Cities. The Northwest Territories are twice the size of Ukraine, but only 40,000 people live there, with half of them in the regional capital, Yellowknife. The city is both a major industrial center for the region and a scenic spot with rich recreational and tourism opportunities. However, there can be problems with transportation accessibility. Until 2012, Yellowknife was virtually cut off from the rest of Canada every spring and fall when, due to weather conditions, all goods had to be shipped by air.

immigration programs. In the Northwest Territories there is a provincial program, which includes streams for foreigners who have received a job offer or invitation in the Express Entry system, as well as for entrepreneurs.

Northwest Territories

11. Newfoundland and Labrador: unemployment and boredom

This province occupies the island of Newfoundland and the northeastern sector of the Labrador Peninsula, bordering the province of Quebec to the south and west. Economically and culturally, Newfoundland and Labrador lags behind most other Canadian provinces. It has only one university (in the capital city of St. John's) and is strongly influenced by the church.

Labour market. Unemployment in Newfoundland and Labrador is high at 13.7%. It is one of Canada's least industrialized provinces, but it is rich in minerals: asbestos, iron ore, copper, oil, natural gas, lead and zinc are mined here.

Cost of Living. The average family in this province spends $1,200 CAD on rent, $1,140 CAD on transportation and $650 CAD on food. A single family home can be bought for an average of $240,000 CAD. The total cost per family per year is $58,000 CAD.

Cities. The capital and largest city of the province is St. John's. Corner Brook, Grand Falls-Winsor, and Gander are the next largest.

immigration programs. Newfoundland and Labrador has a provincial programme which allows different categories of foreigners to immigrate. The province also has a Atlantic Immigration Programme through which high and mid-skilled professionals and recent graduates may apply for Canadian residency. It is quite easy to immigrate to Newfoundland and Labrador as well as the Atlantic provinces in general. Many people use the region's immigration programs to move to other provinces in Canada.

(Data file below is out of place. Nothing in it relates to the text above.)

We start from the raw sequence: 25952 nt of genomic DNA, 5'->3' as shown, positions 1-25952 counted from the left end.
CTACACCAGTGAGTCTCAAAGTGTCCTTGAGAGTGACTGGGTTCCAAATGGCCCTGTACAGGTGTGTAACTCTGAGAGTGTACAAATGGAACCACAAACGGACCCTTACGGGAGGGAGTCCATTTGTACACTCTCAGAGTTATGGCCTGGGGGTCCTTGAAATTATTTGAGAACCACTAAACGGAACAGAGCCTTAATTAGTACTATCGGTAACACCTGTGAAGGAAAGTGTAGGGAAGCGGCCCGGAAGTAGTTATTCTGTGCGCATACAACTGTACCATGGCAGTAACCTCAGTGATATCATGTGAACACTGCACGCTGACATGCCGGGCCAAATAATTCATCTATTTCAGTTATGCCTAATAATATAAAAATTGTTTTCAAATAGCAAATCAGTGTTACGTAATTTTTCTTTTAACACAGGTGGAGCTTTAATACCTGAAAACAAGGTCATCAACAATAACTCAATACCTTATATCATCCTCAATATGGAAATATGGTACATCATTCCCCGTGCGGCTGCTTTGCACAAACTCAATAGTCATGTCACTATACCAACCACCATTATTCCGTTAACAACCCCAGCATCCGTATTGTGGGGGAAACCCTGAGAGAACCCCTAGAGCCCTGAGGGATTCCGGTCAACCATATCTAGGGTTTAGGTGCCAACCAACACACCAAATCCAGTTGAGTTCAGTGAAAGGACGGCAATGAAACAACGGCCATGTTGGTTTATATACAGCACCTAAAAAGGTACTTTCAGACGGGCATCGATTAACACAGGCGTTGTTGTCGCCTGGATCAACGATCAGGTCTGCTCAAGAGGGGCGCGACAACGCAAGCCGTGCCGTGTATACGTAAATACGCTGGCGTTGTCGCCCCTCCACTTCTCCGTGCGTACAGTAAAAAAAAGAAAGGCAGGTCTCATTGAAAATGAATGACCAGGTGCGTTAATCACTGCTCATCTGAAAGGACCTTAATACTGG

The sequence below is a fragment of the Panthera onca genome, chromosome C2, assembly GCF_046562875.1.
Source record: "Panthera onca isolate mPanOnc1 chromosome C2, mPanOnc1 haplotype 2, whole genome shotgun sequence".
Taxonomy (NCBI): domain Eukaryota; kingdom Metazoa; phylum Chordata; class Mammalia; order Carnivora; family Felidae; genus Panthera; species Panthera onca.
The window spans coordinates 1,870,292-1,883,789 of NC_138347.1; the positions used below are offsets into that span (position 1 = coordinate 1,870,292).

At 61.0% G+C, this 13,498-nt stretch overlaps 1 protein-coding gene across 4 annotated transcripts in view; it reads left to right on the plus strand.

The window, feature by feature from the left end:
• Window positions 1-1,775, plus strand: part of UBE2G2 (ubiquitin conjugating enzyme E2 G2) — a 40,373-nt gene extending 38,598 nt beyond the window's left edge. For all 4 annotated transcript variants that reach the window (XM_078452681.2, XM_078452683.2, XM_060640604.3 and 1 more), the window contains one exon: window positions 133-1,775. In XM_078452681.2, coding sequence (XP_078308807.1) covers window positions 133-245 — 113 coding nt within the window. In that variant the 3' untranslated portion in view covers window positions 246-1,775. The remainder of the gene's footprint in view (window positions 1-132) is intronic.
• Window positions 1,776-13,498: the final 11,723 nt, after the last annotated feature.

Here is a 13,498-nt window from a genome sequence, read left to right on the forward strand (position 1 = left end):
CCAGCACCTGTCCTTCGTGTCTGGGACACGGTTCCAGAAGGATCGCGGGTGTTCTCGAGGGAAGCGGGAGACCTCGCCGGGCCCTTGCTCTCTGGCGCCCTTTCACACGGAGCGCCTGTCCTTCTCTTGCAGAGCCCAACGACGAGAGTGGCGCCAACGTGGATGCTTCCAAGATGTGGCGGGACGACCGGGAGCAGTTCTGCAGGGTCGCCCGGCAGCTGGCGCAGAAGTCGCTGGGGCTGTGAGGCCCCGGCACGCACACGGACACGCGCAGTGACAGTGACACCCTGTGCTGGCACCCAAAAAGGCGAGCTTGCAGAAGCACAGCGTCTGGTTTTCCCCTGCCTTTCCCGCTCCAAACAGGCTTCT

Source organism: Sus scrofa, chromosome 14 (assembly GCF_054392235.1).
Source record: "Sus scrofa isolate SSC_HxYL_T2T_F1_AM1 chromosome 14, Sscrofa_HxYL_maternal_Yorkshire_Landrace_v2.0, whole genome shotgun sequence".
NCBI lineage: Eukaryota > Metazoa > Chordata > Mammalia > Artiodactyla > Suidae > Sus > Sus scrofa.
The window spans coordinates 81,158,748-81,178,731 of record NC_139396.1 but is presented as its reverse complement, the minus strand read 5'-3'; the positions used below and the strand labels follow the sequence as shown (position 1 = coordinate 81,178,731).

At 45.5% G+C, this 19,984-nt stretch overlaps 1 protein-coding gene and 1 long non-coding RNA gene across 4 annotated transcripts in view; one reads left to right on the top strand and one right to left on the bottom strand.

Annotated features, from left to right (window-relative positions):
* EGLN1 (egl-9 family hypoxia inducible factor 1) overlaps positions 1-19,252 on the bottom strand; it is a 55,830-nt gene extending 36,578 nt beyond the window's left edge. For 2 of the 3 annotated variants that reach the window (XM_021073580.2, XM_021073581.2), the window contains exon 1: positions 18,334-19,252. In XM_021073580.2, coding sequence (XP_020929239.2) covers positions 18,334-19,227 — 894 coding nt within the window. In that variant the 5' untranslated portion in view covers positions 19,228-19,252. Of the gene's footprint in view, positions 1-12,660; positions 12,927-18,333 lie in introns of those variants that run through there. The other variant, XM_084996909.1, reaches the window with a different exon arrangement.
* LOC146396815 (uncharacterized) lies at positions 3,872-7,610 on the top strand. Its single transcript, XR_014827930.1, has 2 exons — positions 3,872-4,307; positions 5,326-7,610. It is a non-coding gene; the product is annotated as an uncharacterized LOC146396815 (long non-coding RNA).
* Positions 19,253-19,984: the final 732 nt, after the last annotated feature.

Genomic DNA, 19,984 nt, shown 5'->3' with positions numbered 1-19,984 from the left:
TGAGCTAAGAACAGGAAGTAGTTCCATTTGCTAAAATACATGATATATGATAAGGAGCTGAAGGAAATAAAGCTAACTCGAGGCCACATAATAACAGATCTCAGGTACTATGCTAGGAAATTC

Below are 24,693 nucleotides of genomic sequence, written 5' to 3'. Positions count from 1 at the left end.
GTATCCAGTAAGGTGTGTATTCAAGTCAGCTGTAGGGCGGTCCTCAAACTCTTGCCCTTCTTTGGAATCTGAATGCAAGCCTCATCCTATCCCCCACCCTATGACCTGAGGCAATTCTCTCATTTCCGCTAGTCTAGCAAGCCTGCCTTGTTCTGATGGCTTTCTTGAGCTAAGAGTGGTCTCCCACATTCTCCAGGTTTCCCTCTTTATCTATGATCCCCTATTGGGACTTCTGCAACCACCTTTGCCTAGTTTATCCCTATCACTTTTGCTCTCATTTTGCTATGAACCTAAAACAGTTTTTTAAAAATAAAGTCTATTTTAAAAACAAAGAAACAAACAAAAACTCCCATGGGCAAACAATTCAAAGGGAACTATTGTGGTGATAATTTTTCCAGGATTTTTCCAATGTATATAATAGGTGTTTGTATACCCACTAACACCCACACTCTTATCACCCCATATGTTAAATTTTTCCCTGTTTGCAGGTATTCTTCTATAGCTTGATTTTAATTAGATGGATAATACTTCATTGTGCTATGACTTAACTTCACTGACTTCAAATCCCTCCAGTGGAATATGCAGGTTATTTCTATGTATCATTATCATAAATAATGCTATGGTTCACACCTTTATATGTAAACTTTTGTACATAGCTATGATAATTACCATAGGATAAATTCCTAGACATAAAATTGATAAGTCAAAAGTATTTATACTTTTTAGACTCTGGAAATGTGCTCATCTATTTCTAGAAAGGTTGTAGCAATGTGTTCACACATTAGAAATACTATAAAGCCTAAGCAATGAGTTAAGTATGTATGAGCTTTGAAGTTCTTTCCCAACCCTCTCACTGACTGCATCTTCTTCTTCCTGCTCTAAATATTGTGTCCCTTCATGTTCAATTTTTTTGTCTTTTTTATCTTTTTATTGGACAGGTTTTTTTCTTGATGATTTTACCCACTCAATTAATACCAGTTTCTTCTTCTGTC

Newfoundland and Labrador

10. Yukon: lowest unemployment and natural expanses

Yukon is an area in northwestern Canada. The region is washed by the waters of the Arctic Ocean to the north, bordered by the Northwest Territories to the east, British Columbia to the south, and Alaska to the west. Winters in the Yukon are long and harsh, and summers are short.

Labour market. Unemployment in the Yukon is the lowest among Canadian regions (5.2%). The economy is based mainly on mining, such as lead, zinc, silver, gold, copper, and asbestos.

The cost of living. Living in the Yukon is more expensive than most provinces, but less expensive than other territories, Alberta and British Columbia. It costs an average of $1,660 CAD for rent, $1,070 CAD for transportation, and $780 CAD for food. The average cost of a single family home is $450,000 CAD. Total cost per family per year is $68,000 CAD.

Wages. Like other northern territories, residents in the Yukon earn well. Families here have an average income of $111,000 CAD per year after taxes.

Cities. The population of the Yukon barely exceeds 30,000 people, who live mostly in the territory's capital, Whitehorse, with a population of 19,000.

immigration programs. Yukon has a provincial program, which includes streams for aliens who have received a job offer or invitation in the Express Entry system, as well as for entrepreneurs.